The longitudinal study (2) displayed a dynamic intestinal microbiota colonisation pattern during the pre-weaning period in both treatment groups, which rapidly stabilized 2-3 weeks post-weaning. The homogenous post-weaning microbiota (day+14; Figure1) was characterised by microbial groups including Prevotella, Roseburia, Faecalibacterium, Ruminococcus, Megasphaera, Catenibacterium, Subdoligranulum, that are mostly fibre-degraders and/or SCFA producers. Remarkably, early feeding of neonatal piglets resulted in ‘accelerated maturation’ of the gut microbiota, compared to the CON piglets. The accelerated maturation was characterised by the increased rate of microbial diversity, simultaneous with the emergence of typical post-weaning-associated microbial groups (mentioned earlier; Figure 1 illustrating the proximity of EF piglets to post-weaning time-point day+14) and a more rapid decline of typical pre-weaning microbial groups (e.g., Fusobacterium, Finegoldia, Bacteroides, Eschechichia-Shigella). Moreover, we found a quantitative association between eating behaviour of EF piglets (video scores) and their microbiota signature, indicating that the piglets who spent more time at the feeding trough had a higher abundance of ‘accelerated’ microbial groups (2). In addition, early feeding increased microbial fermentation products (SCFA) in the colon and modulated intestinal development (i.e., increased weights and lengths of several intestinal tract segments; decreased jejunal villus-crypt ratio; increased abundance of proliferative cells in colon mucosa) (3). On investigating the mucosa transcriptome response, we observed maximum impact of early feeding at weaning compared to other time-points, which was followed by convergence of the transcriptome three weeks post-weaning (day+21). Similar to the microbiota finding, the host transcriptome maturation also seemed to be accelerated at weaning in EF piglets, and was more similar to the ‘homogenous/mature’ post-weaning transcriptome, compared to the CON piglets (Figure2 displaying the closer proximity of EF group to the convergent post-weaning time-point day+21). Furthermore, three days after weaning (period where pigs experience acute weaning stress), the EF piglets displayed a stronger mucosal responsiveness, reflected in the increased transcription of genes related to “immune activation”, “epithelial migration” and “wound-repair" processes necessary to maintain gut barrier integrity (during weaning transition) and jejunal morphometry (1). Notably, we also observed early-life feeding affecting animal growth and performance, illustrated by a smoother relative weight gain, tendency of a higher relative weight gain as well as reduced diarrhoea scores during the “acute phase” post-weaning, i.e., during the first week post-weaning when piglets experience maximum weaning stress. These acceleration effects are especially remarkable when we realise that the (fibrous) feed intake in suckling piglets was only a small fraction of the overall food intake, because the sow’s milk constitutes the main nutrient and energy source of the young piglet. Overall, these findings underline the importance of utilising the early-life “window of opportunity” to accelerate the intestinal development towards a relatively matured state, thereby better preparing the piglets for the post-weaning adaptation. This knowledge can lead to sustainable husbandry regimes that mimic natural conditions for the production of healthier and more resilient pigs.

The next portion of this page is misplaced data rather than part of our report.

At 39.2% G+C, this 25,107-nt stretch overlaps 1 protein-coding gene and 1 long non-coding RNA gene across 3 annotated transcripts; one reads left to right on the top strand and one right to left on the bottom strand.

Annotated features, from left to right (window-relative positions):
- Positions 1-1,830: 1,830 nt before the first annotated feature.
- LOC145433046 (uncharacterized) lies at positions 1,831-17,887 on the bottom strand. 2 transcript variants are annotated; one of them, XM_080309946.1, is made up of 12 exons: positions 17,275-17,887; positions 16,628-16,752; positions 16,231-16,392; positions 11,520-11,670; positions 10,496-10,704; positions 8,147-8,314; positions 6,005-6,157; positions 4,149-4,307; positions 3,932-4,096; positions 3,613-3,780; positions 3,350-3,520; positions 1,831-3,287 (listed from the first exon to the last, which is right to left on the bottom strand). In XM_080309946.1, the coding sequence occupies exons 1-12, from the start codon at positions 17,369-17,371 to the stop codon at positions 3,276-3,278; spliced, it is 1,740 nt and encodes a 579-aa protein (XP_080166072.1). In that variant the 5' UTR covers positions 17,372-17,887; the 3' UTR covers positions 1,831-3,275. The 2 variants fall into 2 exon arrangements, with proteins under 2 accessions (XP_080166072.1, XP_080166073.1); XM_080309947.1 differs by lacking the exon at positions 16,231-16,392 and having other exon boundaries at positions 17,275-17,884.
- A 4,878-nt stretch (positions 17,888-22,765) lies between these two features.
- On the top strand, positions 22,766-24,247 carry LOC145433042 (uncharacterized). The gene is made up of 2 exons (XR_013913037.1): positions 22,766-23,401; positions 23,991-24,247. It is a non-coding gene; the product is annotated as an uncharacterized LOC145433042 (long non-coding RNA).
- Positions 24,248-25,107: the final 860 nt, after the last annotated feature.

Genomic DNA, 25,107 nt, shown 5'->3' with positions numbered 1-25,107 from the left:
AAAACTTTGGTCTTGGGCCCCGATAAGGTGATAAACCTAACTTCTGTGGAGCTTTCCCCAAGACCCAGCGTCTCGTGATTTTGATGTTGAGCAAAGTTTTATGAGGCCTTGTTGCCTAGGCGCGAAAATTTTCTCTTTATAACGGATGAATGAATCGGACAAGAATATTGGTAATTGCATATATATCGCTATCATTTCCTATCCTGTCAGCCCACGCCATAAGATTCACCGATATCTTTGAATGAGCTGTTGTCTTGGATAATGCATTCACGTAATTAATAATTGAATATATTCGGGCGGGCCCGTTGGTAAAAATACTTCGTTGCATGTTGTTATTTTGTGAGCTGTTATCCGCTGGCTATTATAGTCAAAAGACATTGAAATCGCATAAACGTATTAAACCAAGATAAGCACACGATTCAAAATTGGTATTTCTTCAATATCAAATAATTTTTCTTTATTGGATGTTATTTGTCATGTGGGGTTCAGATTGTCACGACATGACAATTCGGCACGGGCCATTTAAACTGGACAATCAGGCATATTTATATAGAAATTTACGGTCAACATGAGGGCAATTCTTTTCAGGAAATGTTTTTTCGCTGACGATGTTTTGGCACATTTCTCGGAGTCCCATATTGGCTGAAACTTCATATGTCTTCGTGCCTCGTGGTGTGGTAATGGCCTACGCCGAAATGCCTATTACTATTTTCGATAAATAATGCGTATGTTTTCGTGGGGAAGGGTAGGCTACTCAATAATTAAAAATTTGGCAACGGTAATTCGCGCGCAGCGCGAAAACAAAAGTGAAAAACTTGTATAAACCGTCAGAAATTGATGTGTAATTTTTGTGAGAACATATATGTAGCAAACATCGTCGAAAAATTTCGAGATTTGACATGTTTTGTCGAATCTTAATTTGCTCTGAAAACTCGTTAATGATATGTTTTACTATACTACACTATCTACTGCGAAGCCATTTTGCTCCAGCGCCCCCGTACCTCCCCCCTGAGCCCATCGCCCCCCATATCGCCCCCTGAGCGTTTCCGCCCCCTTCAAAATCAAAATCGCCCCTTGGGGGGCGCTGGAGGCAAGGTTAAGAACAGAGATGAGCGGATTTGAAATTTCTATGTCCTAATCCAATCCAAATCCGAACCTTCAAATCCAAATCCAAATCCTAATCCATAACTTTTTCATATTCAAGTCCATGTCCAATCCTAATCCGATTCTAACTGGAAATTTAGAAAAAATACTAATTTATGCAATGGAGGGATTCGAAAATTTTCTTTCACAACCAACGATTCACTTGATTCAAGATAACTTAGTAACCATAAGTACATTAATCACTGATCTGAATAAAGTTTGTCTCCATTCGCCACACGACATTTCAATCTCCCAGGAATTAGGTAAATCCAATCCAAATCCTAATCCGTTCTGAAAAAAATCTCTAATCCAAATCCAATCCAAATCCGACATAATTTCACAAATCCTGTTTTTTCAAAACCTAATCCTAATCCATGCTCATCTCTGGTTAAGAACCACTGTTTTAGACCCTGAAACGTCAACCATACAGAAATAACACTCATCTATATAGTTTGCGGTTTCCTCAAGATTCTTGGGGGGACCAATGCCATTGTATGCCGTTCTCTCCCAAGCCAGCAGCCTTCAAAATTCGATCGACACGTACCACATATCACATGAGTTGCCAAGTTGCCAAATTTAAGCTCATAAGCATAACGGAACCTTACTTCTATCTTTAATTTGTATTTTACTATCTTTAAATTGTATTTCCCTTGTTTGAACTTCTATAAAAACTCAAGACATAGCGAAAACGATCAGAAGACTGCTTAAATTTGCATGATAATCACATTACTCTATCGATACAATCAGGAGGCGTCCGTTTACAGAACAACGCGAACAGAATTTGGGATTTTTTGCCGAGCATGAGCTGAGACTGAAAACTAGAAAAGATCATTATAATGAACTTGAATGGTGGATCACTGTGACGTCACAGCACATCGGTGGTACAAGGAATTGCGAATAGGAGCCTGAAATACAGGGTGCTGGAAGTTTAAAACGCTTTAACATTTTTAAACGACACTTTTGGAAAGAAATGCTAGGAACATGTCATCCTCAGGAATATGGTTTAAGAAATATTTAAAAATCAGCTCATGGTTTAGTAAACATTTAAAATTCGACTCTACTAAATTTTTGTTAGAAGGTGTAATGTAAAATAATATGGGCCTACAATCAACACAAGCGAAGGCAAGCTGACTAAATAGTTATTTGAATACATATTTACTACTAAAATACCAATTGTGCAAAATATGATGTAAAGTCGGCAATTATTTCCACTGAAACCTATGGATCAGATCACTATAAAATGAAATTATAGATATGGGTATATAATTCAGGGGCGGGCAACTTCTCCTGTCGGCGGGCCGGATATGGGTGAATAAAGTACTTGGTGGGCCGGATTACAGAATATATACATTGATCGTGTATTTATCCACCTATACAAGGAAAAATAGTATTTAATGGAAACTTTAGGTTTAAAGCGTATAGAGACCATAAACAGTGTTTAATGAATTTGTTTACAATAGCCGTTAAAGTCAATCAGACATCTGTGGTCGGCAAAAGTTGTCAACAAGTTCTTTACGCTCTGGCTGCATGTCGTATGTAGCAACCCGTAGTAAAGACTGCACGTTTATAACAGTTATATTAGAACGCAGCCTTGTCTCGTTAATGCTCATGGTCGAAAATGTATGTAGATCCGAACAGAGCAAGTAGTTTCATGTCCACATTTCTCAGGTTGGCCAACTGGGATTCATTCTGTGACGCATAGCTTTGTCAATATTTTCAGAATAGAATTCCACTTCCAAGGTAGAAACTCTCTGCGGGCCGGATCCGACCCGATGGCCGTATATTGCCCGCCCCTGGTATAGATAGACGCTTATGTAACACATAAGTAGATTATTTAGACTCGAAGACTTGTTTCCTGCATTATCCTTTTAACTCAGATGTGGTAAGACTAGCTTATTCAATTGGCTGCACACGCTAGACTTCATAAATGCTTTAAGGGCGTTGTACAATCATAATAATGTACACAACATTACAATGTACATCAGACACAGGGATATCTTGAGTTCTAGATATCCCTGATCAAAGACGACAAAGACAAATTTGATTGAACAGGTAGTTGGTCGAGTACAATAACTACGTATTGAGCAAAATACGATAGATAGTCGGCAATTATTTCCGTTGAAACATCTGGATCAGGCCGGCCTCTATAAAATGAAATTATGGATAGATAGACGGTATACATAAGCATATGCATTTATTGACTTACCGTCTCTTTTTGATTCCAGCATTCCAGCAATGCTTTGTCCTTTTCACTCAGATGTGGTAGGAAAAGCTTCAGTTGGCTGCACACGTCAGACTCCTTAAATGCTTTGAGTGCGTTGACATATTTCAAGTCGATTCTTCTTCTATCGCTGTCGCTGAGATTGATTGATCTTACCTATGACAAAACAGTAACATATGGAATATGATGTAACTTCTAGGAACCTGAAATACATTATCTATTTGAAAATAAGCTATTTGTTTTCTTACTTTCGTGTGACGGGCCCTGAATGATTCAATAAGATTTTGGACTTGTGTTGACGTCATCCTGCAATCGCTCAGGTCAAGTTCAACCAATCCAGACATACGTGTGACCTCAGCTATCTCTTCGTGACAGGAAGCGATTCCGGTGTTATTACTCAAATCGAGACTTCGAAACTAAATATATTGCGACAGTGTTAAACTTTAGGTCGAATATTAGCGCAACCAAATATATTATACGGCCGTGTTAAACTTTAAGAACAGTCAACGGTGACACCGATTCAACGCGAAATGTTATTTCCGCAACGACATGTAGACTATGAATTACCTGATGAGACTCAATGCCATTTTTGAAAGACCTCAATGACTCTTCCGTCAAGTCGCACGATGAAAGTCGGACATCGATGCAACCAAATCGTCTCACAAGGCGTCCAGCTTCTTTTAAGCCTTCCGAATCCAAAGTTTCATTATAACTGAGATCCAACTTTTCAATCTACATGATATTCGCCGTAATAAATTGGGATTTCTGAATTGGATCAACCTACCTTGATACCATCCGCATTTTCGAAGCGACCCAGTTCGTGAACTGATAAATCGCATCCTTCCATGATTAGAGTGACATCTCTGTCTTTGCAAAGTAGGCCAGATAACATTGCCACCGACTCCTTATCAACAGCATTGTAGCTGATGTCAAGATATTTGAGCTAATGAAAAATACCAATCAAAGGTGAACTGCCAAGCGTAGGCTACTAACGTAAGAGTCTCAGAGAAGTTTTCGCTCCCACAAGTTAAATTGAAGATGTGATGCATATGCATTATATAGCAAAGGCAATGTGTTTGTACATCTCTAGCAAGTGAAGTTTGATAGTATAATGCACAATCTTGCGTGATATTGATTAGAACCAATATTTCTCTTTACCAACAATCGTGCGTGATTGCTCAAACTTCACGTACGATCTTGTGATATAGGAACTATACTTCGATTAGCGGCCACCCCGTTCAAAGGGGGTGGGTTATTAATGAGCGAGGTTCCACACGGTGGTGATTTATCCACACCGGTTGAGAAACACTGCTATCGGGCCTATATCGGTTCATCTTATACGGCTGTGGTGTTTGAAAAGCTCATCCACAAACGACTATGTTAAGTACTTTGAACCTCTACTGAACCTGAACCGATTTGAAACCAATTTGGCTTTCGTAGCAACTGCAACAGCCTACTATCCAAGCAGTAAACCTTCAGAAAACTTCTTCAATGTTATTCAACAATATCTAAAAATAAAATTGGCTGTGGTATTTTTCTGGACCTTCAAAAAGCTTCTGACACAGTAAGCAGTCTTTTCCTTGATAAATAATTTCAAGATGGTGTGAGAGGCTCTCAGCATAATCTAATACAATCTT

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Figure 1: Acceleration of microbiota: Redundancy analysis of pre- (day15) and post-weaning (day+14) time-points along with microbial groups associated at those two time-points (P = 0.0001). Day28 samples (time-point just before weaning) that were projected as ‘supplementary’ in this plot clearly illustrates the proximity of the early-fed (EF; red circles) piglets to the post-weaning microbiota, compared to the control (CON; blue circles) piglets.

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Figure 2: Acceleration of transcriptome: Unsupervised hierarchical clustering of colonic gene expression over time (d28: just before weaning; day+3: three days post-weaning; day+21: three weeks post-weaning). Representative genes from differentially expressed pathways were shown in this figure. The normalised expression values (averaged per group per time-point) are scaled by the mean value of total day+21 expression (irrespective of treatment).

References

1.          Choudhury R. Early-life feeding in piglets: the impact on intestinal microbiota and mucosal development (PhD thesis). Wageningen University and Research; 2021.

2.          Choudhury R, Middelkoop A, Gerrits WJJ, Kemp B, Bolhuis JE, Kleerebezem M. Early-life feeding accelerates gut microbiome maturation in piglets. Submitt Publ (bioRxiv 20200930320275) [Internet]. Available from: https://doi.org/10.1101/2020.09.30.320275

3.          Choudhury R, Middelkoop A, Souza JG de, Veen L. van, Gerrits WJ., Kemp B, et al. Impact of early-life feeding on local intestinal microbiota and digestive system development in piglets. Sci Rep. 2021;11(4213):1–16.